Venom is intended to be the first movie in Sony's Spider-Man villain shared cinematic universe. The new franchise seems to be getting off to a strong start; the film has crushed October box office record with poor critical reviews and a B+ CinemaScore not seeming to have dented its performance at all. On review aggregate site Rotten Tomatoes, Venom currently has a 32 percent critic score - and an 89 percent audience score. It looks set to be critic-proof.
Next up is Morbius, starring Jared Leto as a scientist whose attempt to cure his own blood disorder goes horribly wrong and turns him into a vampire. Venom's box office performance will delight Sony, although they'll probably hope to create future films that garner a bit more praise from the critics. After all, none of the other Spider-Man-centric characters - including surprising names like Silk or Jackpot - have anywhere near the exposure and interest of Venom.
But just how does Venom establish a new shared universe? Here, we're going to explore the disparate elements that have been set up, and the deliberate strategic decisions Sony has made.
- This Page: How Venom Sets Up The Spider-Verse
- Page 2: What's Next For Sony's Spider-Man Villain Shared Universe
Venom is Like Iron Man or Man of Steel
Hollywood is obsessed with shared universes right now, even though there are massive risks to that approach. A film's core narrative can be unwittingly sacrificed in order to set up future movies, and Sony is more than familiar with this particular blunder after The Amazing Spider-Man 2 essentially sabotaged by the studio's hopes of launching a Sinister Six spinoff. The marketing for Venom had seemed to strike all the wrong notes too, with Sony encouraging discussion over whether or not Venom is part of the MCU. In the end, of course, there wasn't even the much-debated Tom Holland cameo.
In the end, though, Venom has neatly avoided all the typical problems. It's reminiscent of both Iron Man and Man of Steel, which both launched shared universes yet were primarily focused on exploring a single comic book mythology. With Iron Man, the shared universe only really comes to the forefront in the post-credits scene, while Man of Steel is even more self-contained, with only Easter eggs teasing a larger universe (similar truths apply to successful franchise-starters The Conjuring and Godzilla). Venom likewise has some subtle nods to the wider Spider-Man mythos (as we'll see) but it's otherwise almost entirely dedicated to its own concept. The plot is heavily influenced by the Lethal Protector miniseries and the Planet of the Symbiotes event, both popular stories from the '90s, and explicit setup is reserved for the post-credits scene.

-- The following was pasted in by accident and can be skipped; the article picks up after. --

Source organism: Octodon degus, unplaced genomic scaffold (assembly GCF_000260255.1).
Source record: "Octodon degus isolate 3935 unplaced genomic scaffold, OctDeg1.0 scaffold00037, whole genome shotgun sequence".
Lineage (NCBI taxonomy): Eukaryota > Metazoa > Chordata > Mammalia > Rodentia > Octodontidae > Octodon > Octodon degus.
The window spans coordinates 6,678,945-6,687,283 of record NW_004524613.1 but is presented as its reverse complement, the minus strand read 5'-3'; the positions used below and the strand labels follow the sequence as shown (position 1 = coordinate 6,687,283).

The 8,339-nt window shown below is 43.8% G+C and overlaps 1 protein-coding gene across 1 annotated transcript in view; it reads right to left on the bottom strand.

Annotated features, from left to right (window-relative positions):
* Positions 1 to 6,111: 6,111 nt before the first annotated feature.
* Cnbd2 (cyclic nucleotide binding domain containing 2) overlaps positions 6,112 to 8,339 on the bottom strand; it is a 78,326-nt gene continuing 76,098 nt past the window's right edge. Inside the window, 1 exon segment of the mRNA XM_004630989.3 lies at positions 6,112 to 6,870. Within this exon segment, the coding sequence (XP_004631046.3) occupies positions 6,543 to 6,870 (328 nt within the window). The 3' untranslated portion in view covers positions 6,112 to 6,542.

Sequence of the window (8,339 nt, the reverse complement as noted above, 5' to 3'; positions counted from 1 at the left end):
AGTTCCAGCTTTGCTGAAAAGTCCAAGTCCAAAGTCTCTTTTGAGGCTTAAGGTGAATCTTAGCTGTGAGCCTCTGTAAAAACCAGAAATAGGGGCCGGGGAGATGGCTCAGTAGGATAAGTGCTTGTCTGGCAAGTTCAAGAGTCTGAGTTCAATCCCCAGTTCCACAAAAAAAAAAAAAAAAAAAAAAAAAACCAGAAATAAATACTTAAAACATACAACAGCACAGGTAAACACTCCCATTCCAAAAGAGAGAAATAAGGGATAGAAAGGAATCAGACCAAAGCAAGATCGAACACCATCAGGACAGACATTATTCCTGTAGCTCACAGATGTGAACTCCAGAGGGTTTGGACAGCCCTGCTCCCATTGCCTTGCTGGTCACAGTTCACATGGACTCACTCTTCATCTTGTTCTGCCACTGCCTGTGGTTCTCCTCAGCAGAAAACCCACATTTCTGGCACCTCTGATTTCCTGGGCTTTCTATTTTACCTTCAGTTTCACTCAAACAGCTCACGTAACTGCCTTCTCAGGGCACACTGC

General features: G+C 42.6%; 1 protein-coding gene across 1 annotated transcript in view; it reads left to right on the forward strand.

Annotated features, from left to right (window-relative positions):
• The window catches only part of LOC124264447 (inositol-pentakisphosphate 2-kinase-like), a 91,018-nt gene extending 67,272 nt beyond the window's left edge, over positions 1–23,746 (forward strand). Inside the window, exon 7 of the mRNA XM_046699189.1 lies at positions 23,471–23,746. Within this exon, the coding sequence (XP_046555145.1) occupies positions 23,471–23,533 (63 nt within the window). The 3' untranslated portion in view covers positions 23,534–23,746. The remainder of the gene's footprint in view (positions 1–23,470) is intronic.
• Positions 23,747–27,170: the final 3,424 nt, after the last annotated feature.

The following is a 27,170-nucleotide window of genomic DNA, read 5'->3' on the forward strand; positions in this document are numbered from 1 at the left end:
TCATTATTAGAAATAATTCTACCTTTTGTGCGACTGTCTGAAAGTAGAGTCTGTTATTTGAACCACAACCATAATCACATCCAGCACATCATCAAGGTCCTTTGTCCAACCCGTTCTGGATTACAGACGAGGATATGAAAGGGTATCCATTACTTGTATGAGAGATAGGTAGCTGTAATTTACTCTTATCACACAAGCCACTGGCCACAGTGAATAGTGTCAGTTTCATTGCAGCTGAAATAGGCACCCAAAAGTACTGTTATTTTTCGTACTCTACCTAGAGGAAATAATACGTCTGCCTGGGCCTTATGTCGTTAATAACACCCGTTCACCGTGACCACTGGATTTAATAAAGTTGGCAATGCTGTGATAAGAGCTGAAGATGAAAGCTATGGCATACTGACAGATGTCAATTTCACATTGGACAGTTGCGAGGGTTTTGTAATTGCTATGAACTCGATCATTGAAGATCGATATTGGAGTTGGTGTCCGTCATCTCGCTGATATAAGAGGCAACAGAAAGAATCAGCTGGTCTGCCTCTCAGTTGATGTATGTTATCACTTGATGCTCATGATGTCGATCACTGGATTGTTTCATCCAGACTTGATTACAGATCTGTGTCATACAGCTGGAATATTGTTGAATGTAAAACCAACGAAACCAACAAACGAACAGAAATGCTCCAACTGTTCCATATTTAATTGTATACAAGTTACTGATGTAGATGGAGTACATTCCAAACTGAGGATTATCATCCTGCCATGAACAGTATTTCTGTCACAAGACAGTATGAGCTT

This is undoubtably the right approach to take. This early in the game, the shared universe is a distraction. Ruben Fleischer's priority had to be producing a film that works in its own right, one that is worth building a cinematic universe on. The director struck a careful balance, most notably in his decision not to use Carnage as the villain in this film. He appears to have succeeded, with an audience reaction seems to be generally positive. Given the movie's budget was just $100 million, it looks dead set for sequels and spinoffs.
Venom Still Introduces Spider-Man Elements
While Venom works effectively as a standalone, it does contain a number of key references to the broader Spider-Man mythos. The most notable is John Jameson, one of the Life Foundation's astronauts and the only one to survive the crash. Jameson was Riot's first human host, although the symbiote swiftly jumped to one of the ambulance staff. The astronaut's fate is unknown, but he could easily be a key secondary player in Sony's shared universe. John Jameson is the son of J. Jonah Jameson, owner of the Daily Bugle and a very well-known member of Spider-Man's supporting cast.
But John Jameson is important in his own right. In Amazing Spider-Man #124-125, we learned that John was part of a top secret lunar expedition - one whose purpose remains unexplained to this day. John discovered a beautiful gemstone, a rock that he was inexplicably drawn to. He sneaked it out of quarantine and had it made into a pendant. Horrifically, the pendant carried some sort of curse and wearing it meant that he transformed into a werewolf form at night - becoming the creature known as the Man-Wolf. The rock became grafted to John's skin, impossible to remove - at least until Spider-Man tore it off in a fight. The Man-Wolf would certainly fit in well with Sony's fledgling Spider-villain universe, a franchise that includes alien symbiote/parasites and will soon feature a sci-fi version of a vampire. The Man-Wolf and Morbius have clashed on occasion, with Michael Morbius believing the Man-Wolf's bloodwork could present a cure to his vampiric condition.
And John Jameson isn't the only element of the Spider-Man universe set up in Venom. The film is set in San Francisco, but it also establishes a couple of minor parts of Venom lore back in New York as well. Just as in the comics, the film reveals that Eddie Brock used to work for is Daily Bugle rival the Daily Globe - he even texts its editor at one point - but departed under a cloud. Although it's left ambiguous, it's not hard to deduce that Eddie could have made a mistake when identifying the murderous Sin-Eater. In the comics, that blunder cost him his New York career.
Page 2 of 2: So What Comes Next for the Spider-Villains Universe?
- Venom (2018) release date: Oct 05, 2018